ZENIT: How do you see the state of marriage right now in the United States? It’s a big issue right now that a lot of people are bringing up.

Archbishop Myers: I don’t think you have to have extra-sensory perception to realize that marriage in the United States is threatened and undermined in many ways. Even though, there are many good and happy marriages, there are others where people don’t bother to marry in the first place, and also many divorces and other views of marriage which really reduce it to simply the emotional relationship between husband and wife or between partners. That really is not the Church’s full understanding of marriage. Marriage is, as the Church understands, from the Word of God and from the reflection of the Church, and the experience of people across the centuries, not just believers, marriage is a union of a man and woman, a stable committed relationship which is open to children and within which children can be properly reared and have the emotional backing and support and the help that a good solid marriage can offer to anyone who has the good fortune of being reared in such a marriage. I know that would be true of myself, but I’m sure it’s true of many other people who would acknowledge good family life as one of the most important things that ever happened in their lives.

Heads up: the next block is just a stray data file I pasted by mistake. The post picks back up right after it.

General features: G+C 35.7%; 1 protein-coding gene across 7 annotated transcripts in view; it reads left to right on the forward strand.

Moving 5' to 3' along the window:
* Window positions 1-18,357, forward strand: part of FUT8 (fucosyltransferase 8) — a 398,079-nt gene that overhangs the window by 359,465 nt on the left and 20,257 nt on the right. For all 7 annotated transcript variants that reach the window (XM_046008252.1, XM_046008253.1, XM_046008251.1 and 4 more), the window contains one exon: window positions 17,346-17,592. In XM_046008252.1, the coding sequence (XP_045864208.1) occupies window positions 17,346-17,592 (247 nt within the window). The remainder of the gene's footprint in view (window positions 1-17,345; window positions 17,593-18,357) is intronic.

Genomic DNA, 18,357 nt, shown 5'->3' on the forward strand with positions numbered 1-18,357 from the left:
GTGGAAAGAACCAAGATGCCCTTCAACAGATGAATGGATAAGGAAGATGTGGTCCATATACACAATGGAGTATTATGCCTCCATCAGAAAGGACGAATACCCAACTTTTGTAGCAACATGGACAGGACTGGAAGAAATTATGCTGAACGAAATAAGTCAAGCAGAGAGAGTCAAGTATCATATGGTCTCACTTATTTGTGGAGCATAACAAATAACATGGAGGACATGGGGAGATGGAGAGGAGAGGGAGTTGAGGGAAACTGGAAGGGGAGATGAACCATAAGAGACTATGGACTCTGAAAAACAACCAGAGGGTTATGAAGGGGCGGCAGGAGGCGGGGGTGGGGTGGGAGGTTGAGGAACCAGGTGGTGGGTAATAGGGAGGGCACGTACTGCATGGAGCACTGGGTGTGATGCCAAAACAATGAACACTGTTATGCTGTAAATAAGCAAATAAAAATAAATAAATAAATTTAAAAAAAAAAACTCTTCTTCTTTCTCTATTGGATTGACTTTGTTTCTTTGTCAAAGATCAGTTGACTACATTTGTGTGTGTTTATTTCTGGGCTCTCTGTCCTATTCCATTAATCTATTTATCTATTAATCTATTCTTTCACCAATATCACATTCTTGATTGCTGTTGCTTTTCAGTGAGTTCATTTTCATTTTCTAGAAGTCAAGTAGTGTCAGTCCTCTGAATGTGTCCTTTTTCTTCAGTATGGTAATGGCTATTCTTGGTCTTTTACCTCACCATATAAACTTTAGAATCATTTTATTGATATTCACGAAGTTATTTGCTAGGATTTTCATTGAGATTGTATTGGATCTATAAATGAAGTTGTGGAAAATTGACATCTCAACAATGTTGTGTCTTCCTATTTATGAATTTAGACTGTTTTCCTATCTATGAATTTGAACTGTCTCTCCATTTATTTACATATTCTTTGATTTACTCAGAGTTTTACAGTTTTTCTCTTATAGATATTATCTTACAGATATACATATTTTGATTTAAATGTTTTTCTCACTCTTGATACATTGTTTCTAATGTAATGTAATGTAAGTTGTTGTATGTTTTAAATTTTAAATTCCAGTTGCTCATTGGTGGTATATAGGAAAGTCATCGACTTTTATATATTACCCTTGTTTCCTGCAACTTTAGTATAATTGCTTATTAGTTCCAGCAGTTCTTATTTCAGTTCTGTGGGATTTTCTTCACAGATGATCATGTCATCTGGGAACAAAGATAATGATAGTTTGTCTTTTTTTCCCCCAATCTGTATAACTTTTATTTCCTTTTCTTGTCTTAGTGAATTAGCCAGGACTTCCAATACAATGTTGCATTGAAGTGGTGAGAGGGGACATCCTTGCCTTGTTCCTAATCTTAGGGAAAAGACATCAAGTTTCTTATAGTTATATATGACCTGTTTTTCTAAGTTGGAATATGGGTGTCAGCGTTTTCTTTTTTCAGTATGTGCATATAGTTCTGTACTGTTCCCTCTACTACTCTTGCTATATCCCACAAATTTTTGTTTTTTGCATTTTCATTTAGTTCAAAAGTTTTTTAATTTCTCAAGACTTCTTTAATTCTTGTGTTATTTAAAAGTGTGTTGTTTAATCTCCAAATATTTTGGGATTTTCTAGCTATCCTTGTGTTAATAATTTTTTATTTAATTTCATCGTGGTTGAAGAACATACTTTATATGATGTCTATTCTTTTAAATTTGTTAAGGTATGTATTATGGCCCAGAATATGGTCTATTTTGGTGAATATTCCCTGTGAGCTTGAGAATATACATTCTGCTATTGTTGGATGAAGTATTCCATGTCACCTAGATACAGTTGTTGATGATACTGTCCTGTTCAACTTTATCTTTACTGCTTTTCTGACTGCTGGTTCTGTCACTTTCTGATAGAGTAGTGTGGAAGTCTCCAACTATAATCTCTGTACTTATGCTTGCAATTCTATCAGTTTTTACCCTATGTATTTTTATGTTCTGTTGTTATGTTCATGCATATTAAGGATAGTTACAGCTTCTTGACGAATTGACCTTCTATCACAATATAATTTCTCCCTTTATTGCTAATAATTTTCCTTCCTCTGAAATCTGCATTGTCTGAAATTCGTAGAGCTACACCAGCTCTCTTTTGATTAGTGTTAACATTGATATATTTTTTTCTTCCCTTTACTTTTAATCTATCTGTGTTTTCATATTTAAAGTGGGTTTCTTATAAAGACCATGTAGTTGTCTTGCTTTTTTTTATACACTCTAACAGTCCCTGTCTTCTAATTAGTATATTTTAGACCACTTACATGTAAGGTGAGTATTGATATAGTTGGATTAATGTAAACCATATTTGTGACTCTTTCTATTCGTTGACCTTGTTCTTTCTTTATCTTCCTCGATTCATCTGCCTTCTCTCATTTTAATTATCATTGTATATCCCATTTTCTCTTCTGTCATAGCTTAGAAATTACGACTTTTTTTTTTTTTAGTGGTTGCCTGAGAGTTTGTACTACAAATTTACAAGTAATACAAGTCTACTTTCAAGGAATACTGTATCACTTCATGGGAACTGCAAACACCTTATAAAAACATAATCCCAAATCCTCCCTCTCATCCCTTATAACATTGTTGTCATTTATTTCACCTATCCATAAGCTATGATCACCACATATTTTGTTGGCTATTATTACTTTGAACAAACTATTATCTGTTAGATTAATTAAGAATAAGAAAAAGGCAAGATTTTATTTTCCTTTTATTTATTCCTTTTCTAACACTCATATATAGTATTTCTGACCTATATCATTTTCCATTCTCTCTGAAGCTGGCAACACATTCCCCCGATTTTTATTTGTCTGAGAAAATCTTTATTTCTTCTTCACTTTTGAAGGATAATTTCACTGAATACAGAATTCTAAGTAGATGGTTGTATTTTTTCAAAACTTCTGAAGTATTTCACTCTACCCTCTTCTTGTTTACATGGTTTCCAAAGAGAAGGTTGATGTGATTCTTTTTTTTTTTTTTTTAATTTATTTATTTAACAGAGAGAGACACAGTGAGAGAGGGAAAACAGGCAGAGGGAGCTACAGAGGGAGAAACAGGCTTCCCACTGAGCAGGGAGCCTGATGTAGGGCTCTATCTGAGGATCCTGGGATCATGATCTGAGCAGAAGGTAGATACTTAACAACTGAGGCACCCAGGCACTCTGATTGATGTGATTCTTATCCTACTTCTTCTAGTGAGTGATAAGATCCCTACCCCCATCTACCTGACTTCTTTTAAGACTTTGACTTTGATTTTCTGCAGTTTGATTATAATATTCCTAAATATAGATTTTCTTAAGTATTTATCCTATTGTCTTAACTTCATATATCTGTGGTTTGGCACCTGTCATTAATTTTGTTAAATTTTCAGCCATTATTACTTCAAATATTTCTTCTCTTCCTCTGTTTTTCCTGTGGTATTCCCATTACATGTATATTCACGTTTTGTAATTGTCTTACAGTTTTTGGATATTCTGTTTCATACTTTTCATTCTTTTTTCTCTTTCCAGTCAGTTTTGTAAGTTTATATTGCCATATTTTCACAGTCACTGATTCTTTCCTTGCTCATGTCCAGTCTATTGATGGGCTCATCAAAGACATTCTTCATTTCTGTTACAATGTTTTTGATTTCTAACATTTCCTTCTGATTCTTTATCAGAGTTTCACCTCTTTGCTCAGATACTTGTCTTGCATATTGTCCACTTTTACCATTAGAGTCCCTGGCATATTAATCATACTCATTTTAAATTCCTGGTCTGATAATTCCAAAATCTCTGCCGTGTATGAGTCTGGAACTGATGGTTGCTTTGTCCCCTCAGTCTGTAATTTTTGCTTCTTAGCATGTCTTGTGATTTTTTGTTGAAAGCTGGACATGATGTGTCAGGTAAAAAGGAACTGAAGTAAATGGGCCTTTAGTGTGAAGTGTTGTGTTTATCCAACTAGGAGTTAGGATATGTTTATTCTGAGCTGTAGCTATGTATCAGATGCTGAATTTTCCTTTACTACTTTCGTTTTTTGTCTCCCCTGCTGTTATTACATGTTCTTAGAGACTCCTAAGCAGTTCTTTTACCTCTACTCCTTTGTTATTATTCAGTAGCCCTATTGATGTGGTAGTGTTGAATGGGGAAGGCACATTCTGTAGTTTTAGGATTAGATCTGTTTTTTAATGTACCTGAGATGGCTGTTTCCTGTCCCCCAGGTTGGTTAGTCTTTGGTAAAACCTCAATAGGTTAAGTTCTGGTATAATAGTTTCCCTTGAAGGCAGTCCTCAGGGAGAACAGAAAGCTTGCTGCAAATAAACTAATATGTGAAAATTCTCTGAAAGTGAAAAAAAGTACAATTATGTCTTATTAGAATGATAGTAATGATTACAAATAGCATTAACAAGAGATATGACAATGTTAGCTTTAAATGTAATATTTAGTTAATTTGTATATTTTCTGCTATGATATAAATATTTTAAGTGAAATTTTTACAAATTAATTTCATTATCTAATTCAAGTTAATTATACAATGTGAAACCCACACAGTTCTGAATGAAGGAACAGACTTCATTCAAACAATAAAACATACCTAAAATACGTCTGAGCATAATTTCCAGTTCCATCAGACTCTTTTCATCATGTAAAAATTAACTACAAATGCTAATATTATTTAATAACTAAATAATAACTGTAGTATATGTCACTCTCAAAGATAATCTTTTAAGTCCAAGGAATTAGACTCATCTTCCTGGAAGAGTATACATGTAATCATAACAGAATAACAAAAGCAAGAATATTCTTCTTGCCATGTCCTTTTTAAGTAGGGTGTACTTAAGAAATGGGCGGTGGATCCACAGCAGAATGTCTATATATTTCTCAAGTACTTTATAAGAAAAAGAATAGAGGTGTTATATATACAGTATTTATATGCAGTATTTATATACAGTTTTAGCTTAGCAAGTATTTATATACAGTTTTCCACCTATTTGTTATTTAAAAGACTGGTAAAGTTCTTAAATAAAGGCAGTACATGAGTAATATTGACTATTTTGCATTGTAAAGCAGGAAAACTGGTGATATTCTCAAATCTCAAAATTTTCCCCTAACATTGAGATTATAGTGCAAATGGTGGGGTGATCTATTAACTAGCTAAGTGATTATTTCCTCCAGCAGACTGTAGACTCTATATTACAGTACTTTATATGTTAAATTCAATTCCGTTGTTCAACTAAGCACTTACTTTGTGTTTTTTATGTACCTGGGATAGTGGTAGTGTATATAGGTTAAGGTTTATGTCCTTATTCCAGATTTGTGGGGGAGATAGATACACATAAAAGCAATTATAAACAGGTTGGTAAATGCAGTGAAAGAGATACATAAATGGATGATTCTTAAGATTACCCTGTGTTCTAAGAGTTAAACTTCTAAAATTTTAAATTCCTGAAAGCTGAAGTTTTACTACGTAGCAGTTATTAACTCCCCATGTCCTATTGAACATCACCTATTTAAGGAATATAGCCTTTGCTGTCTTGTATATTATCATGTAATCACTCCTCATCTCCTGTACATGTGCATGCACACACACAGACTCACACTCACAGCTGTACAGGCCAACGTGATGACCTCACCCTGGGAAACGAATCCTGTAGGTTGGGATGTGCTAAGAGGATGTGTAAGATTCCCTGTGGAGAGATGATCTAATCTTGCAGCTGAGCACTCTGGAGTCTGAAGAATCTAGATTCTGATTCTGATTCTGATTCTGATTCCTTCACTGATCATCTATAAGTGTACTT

ZENIT: In your pastoral letter, you say that «most of the truth about marriage can be grasped by reason alone» and that «philosophers, both secular and religious, have from antiquity recognized the existence of the “natural law». What then, in your opinion, prompts supporters of same-sex «marriage» to deny the natural law, especially when many claim that homosexual tendencies are genetic?

Archbishop Myers: Well first of all, I don’t pretend to know all the complex causes that may be involved in someone having homosexual inclinations. But I do know that, in marriage, if you reject God and you reject the role of creator and realize that God has created ourselves and our world and the universe for a specific purpose, then it becomes our responsibility to use the gifts God has given us and the invitation he has given us to live within the dynamics of human nature which God has given us. So many people who hold the positions which you have mentioned, do not admit to even the transcendent, they don’t admit God, rather they think that they are the center of their particular moral universe and they can define marriage or anything else anyway they want. And that is a profound mistake, and philosophers from Plato to Aristotle, to Cicero in Rome, to St. Thomas Aquinas and even Martin Luther King [Jr.], in more recent times, have pointed out that the laws of society must be in conformity with the natural law which is the order which God has established in human nature, in human society and in the universe.